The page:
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13 hours ago, MrEarl said:

BUT, if that unit is too big, it will cool too quickly, thus not running long enough to pull all them pesty water molecules out of the air right?

Well now that is a good point and it’s a good example of why such a discussion just can’t effectively be abbreviated. That oversized unit being used sporadically needs to be set and run at its lowest temp setting until the humidity is reasonable.   It makes me wonder if there is such a thing as a humistat with a temperature override or maybe the other way around?  But again, your point is legitimate and it reminded me of a system I built with a thermostat control and a timer override.  The space was too large and under insulated and that unit needed to run all the time.  

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Thanks John, someday I gotta get back to the Buicks.  Recently I took a break on the building to do a paying project - a solid walnut coffee table!  Done and delivered I am now back to trim work.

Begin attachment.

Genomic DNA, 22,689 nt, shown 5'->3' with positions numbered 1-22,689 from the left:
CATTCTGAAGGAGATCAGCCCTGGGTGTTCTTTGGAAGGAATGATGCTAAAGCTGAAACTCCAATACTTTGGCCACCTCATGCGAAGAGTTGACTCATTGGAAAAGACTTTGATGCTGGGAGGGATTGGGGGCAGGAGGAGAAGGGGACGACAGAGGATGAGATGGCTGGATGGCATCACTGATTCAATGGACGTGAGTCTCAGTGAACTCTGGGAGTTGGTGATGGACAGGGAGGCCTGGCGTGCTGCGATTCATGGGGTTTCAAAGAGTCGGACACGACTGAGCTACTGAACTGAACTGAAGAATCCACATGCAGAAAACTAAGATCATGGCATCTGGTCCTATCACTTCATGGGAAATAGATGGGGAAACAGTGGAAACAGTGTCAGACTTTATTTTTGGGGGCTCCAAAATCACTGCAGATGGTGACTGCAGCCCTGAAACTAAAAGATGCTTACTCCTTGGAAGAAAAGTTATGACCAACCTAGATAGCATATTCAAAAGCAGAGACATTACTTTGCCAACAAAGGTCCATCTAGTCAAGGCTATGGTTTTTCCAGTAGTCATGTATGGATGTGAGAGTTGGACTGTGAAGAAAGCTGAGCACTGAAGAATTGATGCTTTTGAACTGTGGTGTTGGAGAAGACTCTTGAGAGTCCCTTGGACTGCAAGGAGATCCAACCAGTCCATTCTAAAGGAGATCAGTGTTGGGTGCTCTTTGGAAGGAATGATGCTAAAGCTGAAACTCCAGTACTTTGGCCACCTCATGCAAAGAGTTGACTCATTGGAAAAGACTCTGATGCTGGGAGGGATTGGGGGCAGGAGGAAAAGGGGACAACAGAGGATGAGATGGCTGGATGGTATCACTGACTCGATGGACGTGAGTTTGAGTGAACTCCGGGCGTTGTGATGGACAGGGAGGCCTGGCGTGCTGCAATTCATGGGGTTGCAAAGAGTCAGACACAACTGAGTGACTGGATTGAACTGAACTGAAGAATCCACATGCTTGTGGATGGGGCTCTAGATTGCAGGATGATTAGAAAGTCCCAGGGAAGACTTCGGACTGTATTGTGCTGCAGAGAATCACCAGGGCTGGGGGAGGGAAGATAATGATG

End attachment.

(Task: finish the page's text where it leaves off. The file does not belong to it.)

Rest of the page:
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Hi Gary, a lady had a picture of a table being offered by a place called Restoration Hardware. I’ve attached that picture below and she asked that it be made 36” x 46” and 19” tall with those turned legs.  So, I scaled the drawing and built it from my drawings.

 

Twenty years ago I bought a huge lot of walnut logs out of Missouri and sawed them on my mill.  That’s what I used and those legs were turned out of blocks that I glued up. 

 

Fun little project but took too much time.  Seems like I can’t get myself out of second gear these days.

 

Thanks,

Joel

 

 

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Hey I gotta break the silence here.  First, thanks again folks for the nice comments. I have been doing some work on my 36 Coupe - mostly trying to get it running and road worthy.  More than anything, it’s a much needed break from the shop.